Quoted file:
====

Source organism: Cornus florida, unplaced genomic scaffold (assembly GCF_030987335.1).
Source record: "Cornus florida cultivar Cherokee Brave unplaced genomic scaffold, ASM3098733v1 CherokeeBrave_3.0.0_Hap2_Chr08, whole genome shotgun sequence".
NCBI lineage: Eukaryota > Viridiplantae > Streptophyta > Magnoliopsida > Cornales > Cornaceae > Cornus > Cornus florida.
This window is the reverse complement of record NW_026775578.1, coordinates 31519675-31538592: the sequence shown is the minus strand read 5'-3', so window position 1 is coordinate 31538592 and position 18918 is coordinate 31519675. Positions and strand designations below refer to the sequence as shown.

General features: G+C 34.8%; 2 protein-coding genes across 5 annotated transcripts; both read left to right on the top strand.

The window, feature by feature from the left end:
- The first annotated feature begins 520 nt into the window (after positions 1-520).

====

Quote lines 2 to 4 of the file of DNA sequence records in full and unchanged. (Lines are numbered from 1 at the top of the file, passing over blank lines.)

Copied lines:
Source record: "Cornus florida cultivar Cherokee Brave unplaced genomic scaffold, ASM3098733v1 CherokeeBrave_3.0.0_Hap2_Chr08, whole genome shotgun sequence".
NCBI lineage: Eukaryota > Viridiplantae > Streptophyta > Magnoliopsida > Cornales > Cornaceae > Cornus > Cornus florida.
This window is the reverse complement of record NW_026775578.1, coordinates 31519675-31538592: the sequence shown is the minus strand read 5'-3', so window position 1 is coordinate 31538592 and position 18918 is coordinate 31519675. Positions and strand designations below refer to the sequence as shown.